Executive MBAs Share Their Biggest Business School Lessons

Jennifer Harms

Jennifer Harms

Students like Gard didn’t only learn to appreciate internal complexities. The MBA was also a crash course in the butterfly effect, where global economics and regulatory blowback can eventually make or break organizations. “An MBA has given me the knowledge to understand the way different countries’ economic decisions have impacts that can be felt around the world,” says Purdue’s Jennifer Harms, the systems integration laboratory manager at Northrop Grumman. “Understanding this — and planning for it — is critical to success in business growth, investment, and even high-level economic and political strategy.”


Another key lesson gained by EMBAs is summed up by the University of North Carolina’s Ryan Carfley: “There is strength in numbers and value in perspective.” Indeed, teamwork is the heart of the business school experience. It simulates the real world, where leaders often work in cross-functional teams that require active listening, mutual respect, and compromise. This way teams are able to explore issues from more angles and uncover more unexpected pitfalls and opportunities. “You truly can accomplish absolutely anything if you assemble the right team, establish the vision, and work together really hard,” says Southern Methodist University’s Brian Scott Cossiboom, who currently serves as vice president of operations for the George W. Bush Foundation.

But while it’s easy to pay homage to teamwork, it doesn’t happen by magic, explains the University of Minnesota’s Audrey Klein, who holds a Ph.D. in experimental psychology. “One thing the cohort model taught me is that you can have a group of really talented people all working toward the same goal. But determining how to best work together isn’t always straightforward or easy. Individual teammates bring different experiences and view the world through different lenses.”


Ellen Davis

Ellen Davis

For many of this year’s Best & Brightest EMBAs, harnessing this diversity was the biggest lesson from business school. Georgetown’s Ellen Davis, best known for coining the phrase “Cyber Monday,” believes part of the solution lies in the teammates you choose. “Surround yourself with smart people who make up for your biggest shortcomings, who will challenge you, and who will pick you up when you fall.”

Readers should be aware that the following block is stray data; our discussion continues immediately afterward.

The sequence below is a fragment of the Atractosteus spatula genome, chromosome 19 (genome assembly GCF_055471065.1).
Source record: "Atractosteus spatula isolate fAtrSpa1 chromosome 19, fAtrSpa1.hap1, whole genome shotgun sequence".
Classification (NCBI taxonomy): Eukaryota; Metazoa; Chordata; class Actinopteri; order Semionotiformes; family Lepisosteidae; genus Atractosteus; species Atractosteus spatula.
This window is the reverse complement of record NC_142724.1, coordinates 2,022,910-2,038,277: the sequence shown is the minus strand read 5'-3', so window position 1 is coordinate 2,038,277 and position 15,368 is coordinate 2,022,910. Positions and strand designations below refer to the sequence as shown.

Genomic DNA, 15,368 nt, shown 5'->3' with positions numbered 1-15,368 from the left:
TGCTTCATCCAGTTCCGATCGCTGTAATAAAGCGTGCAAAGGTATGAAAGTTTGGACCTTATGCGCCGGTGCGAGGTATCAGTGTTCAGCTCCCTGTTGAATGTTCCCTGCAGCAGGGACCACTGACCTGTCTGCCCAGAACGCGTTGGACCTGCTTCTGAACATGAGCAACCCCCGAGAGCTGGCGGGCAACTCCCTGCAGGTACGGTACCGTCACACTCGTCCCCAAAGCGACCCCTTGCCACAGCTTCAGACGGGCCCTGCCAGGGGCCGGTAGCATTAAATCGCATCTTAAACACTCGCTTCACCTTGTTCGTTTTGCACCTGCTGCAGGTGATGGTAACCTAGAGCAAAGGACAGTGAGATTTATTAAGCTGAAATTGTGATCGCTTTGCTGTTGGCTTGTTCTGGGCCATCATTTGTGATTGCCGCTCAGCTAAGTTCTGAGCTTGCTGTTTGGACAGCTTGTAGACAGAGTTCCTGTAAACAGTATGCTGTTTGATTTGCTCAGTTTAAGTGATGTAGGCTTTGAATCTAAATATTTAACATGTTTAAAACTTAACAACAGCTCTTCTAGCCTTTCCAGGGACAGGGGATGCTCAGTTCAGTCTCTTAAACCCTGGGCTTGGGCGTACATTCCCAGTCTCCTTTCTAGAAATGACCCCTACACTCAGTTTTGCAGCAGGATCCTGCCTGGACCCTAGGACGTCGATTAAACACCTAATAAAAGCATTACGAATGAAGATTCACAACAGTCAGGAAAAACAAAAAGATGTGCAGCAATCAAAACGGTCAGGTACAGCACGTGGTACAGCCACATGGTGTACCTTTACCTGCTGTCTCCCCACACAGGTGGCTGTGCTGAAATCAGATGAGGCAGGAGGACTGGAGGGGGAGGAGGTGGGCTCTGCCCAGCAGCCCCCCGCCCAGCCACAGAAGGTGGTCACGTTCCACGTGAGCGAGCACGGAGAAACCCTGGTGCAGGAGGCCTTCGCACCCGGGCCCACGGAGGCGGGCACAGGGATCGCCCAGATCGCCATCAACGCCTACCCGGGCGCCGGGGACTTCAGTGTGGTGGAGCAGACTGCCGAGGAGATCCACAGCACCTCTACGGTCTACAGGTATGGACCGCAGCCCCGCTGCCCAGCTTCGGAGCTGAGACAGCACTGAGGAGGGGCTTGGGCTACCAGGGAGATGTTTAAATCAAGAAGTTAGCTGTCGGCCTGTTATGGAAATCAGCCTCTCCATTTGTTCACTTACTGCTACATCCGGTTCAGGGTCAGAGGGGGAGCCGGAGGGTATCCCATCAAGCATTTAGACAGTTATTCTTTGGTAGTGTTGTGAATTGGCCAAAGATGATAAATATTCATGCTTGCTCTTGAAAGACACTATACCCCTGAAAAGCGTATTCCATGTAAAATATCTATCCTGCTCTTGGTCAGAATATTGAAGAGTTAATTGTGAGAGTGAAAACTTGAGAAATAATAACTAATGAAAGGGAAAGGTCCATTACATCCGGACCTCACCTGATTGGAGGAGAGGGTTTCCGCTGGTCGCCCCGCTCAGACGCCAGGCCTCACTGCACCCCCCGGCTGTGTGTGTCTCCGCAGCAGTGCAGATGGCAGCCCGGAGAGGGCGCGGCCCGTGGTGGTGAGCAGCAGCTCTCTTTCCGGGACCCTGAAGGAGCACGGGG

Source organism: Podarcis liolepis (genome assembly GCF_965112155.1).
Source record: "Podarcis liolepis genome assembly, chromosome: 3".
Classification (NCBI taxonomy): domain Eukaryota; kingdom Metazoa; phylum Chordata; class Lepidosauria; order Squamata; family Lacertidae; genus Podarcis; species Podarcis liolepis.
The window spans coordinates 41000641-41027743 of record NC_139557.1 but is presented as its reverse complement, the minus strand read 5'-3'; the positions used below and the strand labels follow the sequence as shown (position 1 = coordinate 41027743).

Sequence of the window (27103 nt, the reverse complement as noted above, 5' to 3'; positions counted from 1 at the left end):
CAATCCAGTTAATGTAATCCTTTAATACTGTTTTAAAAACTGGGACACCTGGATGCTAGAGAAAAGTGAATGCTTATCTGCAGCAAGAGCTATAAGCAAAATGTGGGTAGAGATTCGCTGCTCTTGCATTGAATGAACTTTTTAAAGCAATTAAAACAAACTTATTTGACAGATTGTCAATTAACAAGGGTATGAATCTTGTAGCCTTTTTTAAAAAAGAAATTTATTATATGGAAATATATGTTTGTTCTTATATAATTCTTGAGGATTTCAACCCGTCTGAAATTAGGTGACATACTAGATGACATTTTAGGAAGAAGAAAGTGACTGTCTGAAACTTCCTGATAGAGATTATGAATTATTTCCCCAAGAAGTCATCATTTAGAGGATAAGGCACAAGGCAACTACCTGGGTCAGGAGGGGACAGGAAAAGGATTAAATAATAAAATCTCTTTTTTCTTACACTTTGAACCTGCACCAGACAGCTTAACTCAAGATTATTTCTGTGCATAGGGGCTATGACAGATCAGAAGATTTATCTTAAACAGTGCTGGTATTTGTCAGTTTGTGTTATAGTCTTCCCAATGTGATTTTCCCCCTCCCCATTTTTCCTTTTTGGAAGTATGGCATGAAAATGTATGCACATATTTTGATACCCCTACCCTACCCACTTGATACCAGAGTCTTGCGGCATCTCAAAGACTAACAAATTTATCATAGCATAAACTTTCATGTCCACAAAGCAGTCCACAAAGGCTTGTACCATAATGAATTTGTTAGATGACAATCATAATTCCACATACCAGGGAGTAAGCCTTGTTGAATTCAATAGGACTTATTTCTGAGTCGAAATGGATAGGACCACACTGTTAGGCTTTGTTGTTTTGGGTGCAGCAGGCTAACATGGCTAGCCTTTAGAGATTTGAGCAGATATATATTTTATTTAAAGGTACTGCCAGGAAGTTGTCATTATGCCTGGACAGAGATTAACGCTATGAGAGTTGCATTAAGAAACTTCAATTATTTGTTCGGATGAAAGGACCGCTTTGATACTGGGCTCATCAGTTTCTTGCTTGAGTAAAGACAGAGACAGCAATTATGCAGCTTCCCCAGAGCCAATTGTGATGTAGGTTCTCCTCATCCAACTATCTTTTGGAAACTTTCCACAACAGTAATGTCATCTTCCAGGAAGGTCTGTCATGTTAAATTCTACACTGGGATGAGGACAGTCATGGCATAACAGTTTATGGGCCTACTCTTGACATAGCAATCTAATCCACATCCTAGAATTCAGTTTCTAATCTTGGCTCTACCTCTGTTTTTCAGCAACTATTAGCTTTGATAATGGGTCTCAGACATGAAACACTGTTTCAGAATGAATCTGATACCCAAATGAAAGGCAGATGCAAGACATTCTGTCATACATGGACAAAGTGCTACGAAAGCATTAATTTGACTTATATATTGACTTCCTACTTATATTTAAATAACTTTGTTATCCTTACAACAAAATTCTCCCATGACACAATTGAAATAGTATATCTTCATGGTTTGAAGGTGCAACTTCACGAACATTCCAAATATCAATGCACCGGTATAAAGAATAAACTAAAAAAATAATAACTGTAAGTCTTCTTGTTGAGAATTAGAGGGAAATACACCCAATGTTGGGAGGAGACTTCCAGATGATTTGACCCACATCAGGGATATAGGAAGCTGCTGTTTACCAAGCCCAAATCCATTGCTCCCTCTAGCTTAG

Over their careers, however, most MBAs won’t be able to pick their teams. To compensate, students will need to pay close attention to other perspectives — while pushing themselves to up their game in the process. That was the tack taken by the University of Virginia’s Laure Katz. “I had come from an insular world in nonprofits, where I rarely felt challenged for my views. While at times personally challenging, working with my classmates from various professional backgrounds and mindsets not only helped me to much better understand viewpoints that are not my own, but also forced me to articulate mine in much more compelling, clear, and non-threatening ways.”


Katz checked her ego at the door — and that was perhaps the biggest lesson of all, and a principle that the Best & Brightest applied in different ways. At Michigan State, Joshua Sanborn decided to carefully pick his spots to contribute. “I embraced the fact that I absolutely would not be the smartest in the class, the best writer, (or) the most experienced,” Sanborn says. “But I still learned when to ask the right questions and interject my knowledge for the greater good of the whole class.” Similarly, Cornell’s April Salas assessed situations before deciding on the role she’d play. “Learning how to follow is just as important as learning how to lead,” Salas says.

Others simply decided to let go to get the most from business school. For IMD’s Zhanna Kryuchkova, that meant casting aside what had worked in the past and embracing new ideas. “In order to learn, we first need to unlearn,” Kryuchkova cautions with Jedi-like brevity. “Because they are supposed to be smart and confident, there is a tendency for leaders to stick with what they know. Doing this avoids situations or challenges where there is a chance to err, but also an opportunity to learn and grow.”

Instead of showing off his entrepreneurial prowess to classmates, the University of Toronto’s Miguel Jiménez chose a different path. He stepped back to focus on what really mattered: his education. “Being an observer and a learner at any facet of your life is probably the biggest asset you can have. It took me back to basics to overcome my experience biases and my own expertise.”

In the end, the Best & Brightest EMBAs came away with more than new ways of thinking or relating to others. They discovered that they had far more gifts and grit than they ever knew. “I have talents and abilities that I did not know I had nor could learn,” says Susan Moffatt-Bruce, a renowned surgeon, administrator, and professor at Ohio State. “Now I know that I can adapt to new situations, learn new skills, and relate to people that I would never have had the opportunity to work with.”


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